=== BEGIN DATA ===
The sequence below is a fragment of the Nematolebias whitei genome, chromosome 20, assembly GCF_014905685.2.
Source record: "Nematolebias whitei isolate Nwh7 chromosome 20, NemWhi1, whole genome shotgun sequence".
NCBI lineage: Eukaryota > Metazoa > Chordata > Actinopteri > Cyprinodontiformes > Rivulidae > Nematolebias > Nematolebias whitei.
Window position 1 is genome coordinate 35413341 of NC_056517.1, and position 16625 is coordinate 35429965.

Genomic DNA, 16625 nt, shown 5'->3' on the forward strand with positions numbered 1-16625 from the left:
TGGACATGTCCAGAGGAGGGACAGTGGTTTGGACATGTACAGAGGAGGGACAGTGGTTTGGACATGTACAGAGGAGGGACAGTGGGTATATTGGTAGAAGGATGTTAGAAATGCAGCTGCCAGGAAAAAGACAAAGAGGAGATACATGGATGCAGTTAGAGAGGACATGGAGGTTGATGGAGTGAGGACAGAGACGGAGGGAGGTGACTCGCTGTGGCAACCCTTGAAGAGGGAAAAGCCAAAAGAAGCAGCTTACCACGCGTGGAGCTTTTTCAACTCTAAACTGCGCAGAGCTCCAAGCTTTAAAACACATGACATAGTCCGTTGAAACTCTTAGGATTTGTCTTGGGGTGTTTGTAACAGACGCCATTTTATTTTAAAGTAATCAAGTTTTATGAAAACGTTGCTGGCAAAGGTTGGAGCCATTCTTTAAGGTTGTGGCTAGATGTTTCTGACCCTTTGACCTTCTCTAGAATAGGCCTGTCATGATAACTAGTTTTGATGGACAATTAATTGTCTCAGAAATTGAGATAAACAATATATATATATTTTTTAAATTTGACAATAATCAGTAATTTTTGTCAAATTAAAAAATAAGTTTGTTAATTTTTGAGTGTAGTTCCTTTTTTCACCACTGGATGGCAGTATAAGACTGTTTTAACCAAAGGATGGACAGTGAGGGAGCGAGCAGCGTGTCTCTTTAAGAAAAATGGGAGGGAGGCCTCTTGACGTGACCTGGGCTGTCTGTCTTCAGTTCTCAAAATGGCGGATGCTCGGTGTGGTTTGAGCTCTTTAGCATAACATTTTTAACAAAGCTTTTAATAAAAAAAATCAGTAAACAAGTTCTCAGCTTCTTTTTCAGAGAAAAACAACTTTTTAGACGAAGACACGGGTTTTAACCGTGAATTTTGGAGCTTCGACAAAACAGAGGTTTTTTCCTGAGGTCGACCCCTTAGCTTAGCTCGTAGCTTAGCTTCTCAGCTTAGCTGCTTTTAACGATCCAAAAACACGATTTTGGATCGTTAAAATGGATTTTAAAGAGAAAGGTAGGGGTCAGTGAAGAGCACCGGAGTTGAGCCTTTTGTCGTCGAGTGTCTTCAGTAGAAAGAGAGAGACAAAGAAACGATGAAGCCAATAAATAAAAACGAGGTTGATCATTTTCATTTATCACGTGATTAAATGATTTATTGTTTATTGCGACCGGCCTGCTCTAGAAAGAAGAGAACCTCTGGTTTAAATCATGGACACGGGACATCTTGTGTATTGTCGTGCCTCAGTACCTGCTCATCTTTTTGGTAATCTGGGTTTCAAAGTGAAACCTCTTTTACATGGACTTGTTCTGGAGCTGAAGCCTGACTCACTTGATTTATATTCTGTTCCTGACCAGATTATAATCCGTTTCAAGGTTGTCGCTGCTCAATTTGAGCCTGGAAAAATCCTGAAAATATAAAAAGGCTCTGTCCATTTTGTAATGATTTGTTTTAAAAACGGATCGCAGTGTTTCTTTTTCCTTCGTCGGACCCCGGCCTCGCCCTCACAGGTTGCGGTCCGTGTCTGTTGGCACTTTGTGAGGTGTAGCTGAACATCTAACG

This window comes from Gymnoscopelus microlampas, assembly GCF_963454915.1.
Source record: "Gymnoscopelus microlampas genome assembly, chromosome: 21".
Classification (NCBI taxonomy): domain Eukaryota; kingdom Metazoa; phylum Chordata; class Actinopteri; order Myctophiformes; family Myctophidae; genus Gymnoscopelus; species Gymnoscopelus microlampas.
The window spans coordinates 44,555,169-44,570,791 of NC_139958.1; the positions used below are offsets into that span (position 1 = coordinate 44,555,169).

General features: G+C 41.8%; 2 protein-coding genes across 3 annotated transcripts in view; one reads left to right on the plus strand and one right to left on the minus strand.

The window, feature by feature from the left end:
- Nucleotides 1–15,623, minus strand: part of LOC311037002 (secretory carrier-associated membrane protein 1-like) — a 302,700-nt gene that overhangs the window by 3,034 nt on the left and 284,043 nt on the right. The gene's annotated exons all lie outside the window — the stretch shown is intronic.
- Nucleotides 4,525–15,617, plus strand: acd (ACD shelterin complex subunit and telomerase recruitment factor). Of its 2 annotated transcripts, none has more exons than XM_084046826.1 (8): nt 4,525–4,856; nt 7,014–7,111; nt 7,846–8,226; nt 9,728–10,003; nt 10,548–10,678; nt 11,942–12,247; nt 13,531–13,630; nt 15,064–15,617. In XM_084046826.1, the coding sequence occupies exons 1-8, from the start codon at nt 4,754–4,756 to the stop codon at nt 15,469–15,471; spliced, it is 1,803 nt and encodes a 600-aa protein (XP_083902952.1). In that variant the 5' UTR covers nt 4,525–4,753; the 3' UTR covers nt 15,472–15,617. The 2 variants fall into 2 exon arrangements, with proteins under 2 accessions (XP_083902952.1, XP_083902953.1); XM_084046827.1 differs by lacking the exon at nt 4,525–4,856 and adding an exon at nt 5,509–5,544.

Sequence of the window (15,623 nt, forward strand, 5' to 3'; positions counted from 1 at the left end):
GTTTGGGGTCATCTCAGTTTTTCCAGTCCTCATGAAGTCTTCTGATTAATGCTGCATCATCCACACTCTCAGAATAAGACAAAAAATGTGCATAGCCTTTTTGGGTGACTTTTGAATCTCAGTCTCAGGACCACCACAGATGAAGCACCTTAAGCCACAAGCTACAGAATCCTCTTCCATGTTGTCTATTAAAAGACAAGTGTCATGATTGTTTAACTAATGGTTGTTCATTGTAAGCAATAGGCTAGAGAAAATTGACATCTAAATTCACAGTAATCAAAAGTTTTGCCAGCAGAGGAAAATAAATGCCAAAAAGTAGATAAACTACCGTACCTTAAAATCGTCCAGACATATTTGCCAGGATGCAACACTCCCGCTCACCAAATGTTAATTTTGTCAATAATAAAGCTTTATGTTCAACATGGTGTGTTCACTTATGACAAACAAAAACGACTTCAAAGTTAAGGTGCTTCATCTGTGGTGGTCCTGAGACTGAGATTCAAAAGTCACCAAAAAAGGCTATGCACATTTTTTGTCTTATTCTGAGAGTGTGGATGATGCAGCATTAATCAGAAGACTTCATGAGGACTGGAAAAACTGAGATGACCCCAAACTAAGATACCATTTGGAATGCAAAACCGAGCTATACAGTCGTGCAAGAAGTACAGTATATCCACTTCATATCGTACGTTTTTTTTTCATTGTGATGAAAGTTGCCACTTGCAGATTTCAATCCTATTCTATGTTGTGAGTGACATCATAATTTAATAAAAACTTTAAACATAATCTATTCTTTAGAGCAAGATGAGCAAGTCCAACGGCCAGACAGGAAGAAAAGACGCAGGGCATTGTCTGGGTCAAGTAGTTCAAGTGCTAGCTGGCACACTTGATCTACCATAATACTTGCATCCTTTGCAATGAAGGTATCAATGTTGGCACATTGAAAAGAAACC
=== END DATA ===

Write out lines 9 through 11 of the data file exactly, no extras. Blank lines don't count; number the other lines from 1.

Classification (NCBI taxonomy): domain Eukaryota; kingdom Metazoa; phylum Chordata; class Actinopteri; order Myctophiformes; family Myctophidae; genus Gymnoscopelus; species Gymnoscopelus microlampas.
The window spans coordinates 44,555,169-44,570,791 of NC_139958.1; the positions used below are offsets into that span (position 1 = coordinate 44,555,169).

General features: G+C 41.8%; 2 protein-coding genes across 3 annotated transcripts in view; one reads left to right on the plus strand and one right to left on the minus strand.